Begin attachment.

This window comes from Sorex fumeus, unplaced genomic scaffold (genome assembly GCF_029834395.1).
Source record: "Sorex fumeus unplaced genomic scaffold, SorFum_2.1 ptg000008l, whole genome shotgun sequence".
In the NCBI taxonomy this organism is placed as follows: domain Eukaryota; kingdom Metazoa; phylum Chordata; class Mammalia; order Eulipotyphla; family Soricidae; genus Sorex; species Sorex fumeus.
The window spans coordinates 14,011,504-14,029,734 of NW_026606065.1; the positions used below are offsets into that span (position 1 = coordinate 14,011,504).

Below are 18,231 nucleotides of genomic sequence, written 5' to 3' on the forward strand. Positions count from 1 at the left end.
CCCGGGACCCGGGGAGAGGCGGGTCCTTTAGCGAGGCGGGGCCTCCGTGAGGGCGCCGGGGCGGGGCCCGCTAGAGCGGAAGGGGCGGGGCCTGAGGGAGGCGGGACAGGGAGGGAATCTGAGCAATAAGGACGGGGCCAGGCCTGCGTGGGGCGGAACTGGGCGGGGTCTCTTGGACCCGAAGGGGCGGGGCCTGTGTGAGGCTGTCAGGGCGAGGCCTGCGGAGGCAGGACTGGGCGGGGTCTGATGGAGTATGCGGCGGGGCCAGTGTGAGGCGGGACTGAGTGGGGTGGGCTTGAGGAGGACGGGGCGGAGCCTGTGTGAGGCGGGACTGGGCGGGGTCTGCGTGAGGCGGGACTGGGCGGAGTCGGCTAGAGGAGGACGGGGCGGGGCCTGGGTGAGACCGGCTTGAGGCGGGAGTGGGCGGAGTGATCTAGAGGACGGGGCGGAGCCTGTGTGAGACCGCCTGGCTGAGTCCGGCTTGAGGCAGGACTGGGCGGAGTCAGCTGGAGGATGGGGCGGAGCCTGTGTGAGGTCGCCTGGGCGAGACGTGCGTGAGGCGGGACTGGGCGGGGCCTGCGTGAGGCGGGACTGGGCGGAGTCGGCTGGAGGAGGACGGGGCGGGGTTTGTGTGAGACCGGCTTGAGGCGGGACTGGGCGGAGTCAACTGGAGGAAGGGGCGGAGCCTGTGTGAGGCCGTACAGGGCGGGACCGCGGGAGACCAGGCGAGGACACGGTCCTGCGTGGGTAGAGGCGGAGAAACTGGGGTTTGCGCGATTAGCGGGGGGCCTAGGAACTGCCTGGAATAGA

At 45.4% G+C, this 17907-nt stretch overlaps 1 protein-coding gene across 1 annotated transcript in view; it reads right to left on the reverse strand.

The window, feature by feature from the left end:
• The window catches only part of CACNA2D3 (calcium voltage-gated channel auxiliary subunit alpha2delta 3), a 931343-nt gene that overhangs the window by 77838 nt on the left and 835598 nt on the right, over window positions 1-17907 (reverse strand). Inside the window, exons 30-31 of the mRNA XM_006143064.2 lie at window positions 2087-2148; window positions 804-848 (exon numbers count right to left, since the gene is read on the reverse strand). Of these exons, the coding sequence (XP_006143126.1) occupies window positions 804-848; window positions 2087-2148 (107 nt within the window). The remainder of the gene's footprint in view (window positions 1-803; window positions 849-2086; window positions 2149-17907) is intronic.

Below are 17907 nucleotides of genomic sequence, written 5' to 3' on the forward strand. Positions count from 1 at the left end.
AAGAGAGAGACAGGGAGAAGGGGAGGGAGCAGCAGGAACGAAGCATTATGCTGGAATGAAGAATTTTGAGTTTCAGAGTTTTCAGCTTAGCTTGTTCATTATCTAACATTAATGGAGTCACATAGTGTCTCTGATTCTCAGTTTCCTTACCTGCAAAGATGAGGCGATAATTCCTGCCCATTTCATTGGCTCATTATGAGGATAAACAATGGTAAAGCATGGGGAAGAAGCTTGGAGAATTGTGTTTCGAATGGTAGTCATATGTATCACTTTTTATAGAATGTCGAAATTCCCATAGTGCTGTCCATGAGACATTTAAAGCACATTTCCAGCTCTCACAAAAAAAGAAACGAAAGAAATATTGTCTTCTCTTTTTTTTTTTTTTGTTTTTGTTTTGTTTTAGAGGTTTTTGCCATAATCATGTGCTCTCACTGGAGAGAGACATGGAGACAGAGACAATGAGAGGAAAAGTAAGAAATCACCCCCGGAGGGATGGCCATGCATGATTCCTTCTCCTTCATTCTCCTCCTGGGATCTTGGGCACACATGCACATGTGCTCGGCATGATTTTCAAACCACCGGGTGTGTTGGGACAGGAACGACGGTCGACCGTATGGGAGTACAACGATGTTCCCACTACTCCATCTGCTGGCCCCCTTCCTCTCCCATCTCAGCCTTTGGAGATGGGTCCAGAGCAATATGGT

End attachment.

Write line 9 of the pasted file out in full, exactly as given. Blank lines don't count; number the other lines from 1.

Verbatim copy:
• The window catches only part of CACNA2D3 (calcium voltage-gated channel auxiliary subunit alpha2delta 3), a 931343-nt gene that overhangs the window by 77838 nt on the left and 835598 nt on the right, over window positions 1-17907 (reverse strand). Inside the window, exons 30-31 of the mRNA XM_006143064.2 lie at window positions 2087-2148; window positions 804-848 (exon numbers count right to left, since the gene is read on the reverse strand). Of these exons, the coding sequence (XP_006143126.1) occupies window positions 804-848; window positions 2087-2148 (107 nt within the window). The remainder of the gene's footprint in view (window positions 1-803; window positions 849-2086; window positions 2149-17907) is intronic.